Well, okay, but won't victims of employment discrimination be left without a remedy? No, almost never. The Wisconsin Fair Employment Act is largely duplicative of the federal anti-discrimination laws, all of which allow the full panoply of damages. Indeed, one of the business lobby's chief complaints is that the WFEA creates an unnecessary layer of administrative hearings, which of course cost money (and therefore increase the costs and risks of hiring employees, at the margins).

Now what about those dastardly Republicans and their plan to repeal the Equal Pay Act? Isn't this part of their ongoing war against women, with the eventual hopes of enslaving them in baby-making factories? Mr. May pulls no punches:

The other bill that passed the Wisconsin Assembly and is presumably sitting on Governor Walker's desk is even more bizarre. The Assembly has voted to repeal the state's Equal Pay Act (EPA), which guarantees women the same pay as men for doing the same work. I never would have guessed that there are people who would have the guts to publicly admit they have no problem paying women less than men, but I've been proven wrong again. And the irony of course, according to this representative, is that pay disparity between men and women has significantly dropped in Wisconsin since the passage of Wisconsin's EPA in 2009, which most of us would assume to be a good thing.
This is all a big misunderstanding. There is no such thing as the Equal Pay Act in Wisconsin. Instead, the 2009 Act that created the right to get compensatory and punitive damages under the WFEA—the Act discussed above that Republicans are now trying to appeal—was entitled the "Equal Pay Enforcement Act." This is confusing because there is a federal law called the "Equal Pay Act," which requires "equal pay for equal time." But Wisconsin's Equal Pay Enforcement Act actually has nothing to to with "equal pay for equal time"—it just provides for compensatory and punitive damages for the substantive laws passed previously. Since there is no separate Wisconsin Equal Pay Act, there is no separate bill to repeal it.

In other words, both of the bills Mr. May criticizes are actually the same bill.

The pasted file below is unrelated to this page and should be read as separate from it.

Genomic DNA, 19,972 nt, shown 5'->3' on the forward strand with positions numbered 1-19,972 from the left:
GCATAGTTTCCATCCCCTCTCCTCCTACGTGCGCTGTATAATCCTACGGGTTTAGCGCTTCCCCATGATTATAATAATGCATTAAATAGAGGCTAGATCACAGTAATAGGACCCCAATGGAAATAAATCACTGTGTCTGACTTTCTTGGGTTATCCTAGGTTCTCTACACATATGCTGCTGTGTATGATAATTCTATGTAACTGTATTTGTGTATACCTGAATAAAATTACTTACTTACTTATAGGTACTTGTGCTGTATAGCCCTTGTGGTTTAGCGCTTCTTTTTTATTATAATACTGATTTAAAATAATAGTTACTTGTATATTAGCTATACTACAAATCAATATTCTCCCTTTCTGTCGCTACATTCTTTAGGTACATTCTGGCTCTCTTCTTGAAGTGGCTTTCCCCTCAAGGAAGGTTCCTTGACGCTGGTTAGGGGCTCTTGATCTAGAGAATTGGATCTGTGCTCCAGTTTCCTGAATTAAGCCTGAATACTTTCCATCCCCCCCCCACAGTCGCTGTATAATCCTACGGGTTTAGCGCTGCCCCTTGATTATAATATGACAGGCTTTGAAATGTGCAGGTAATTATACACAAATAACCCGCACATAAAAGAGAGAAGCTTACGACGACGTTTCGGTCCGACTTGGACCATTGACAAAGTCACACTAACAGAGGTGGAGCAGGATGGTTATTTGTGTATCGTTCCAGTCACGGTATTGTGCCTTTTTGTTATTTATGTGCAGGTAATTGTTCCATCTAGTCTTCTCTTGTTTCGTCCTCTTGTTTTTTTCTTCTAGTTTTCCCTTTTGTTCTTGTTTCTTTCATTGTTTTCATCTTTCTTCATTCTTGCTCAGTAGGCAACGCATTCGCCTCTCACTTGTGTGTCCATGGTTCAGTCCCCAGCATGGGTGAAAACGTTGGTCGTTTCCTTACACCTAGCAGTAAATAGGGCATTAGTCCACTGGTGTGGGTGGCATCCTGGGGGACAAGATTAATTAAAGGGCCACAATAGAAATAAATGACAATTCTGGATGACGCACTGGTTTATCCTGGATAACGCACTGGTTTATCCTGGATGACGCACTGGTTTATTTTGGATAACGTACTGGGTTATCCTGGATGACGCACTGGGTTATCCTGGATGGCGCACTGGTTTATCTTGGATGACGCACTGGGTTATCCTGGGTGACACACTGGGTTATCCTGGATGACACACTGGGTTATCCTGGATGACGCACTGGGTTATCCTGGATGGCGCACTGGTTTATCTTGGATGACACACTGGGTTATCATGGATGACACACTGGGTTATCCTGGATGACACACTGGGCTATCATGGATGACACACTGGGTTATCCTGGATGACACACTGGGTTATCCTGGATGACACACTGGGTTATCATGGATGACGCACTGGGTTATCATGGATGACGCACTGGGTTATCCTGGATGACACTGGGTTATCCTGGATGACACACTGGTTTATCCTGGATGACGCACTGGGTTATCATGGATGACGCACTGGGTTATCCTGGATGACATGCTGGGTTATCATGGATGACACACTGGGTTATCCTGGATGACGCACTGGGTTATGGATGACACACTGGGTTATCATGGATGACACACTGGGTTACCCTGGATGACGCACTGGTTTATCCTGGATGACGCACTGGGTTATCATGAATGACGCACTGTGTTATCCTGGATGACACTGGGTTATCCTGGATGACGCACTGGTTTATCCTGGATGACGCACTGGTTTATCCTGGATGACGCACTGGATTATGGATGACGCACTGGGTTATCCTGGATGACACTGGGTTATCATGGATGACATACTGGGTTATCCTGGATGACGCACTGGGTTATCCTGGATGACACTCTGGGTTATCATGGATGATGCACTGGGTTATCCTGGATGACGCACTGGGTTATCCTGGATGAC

I don't blame Mr. May for this mistake. I don't even blame Mr. Gillette, though I believe it is his Facebook propagandizing that led us down this road. No, I blame "this representative": Democrat Kelda Helen Roys, of Madison, whose Facebook note—shared by Mr. Gillette (among many others, surely)—commits the original sin of erroneously referring to the 2009 act in question as the "Equal Pay Act" and giving the impression that it is a state law analogue of the federal Equal Pay Act.

Ms. Roys is running for Congress, by the way.

(For the record, the WFEA does require equal pay for equal work in that the definition of "unlawful sex discrimination" includes differentiation between individuals of different genders in “compensation paid for equal or substantially similar work. ” Wis. Stat. § 111.36(1)(a).)

But perhaps I've argued myself into a corner on the most important issue of whether Minnesota is superior to Wisconsin. After all, surely the lawmakers in Minnesota take the time to read the bills they vote on—or at least the ones they author. Oh, wait; no, they don't.

UPDATE: Mr. May responds here.

1 comment:

  1. Andrea S (previously anonymous)April 7, 2012 at 7:49 AM

    Thank you for this post. I appreciate your thoughtful analysis and your sense of humor. I am a proud liberal who recently decided to do my own research before passing judgement on political issues which is how I stumbled on this blog. Thanks to you I can rest easy knowing that I, as a woman, am not at war with the GOP. At least not in the equal pay department. I do know, however, that I am engaged in a battle over my uterus. But that is another topic entirely.

    ReplyDelete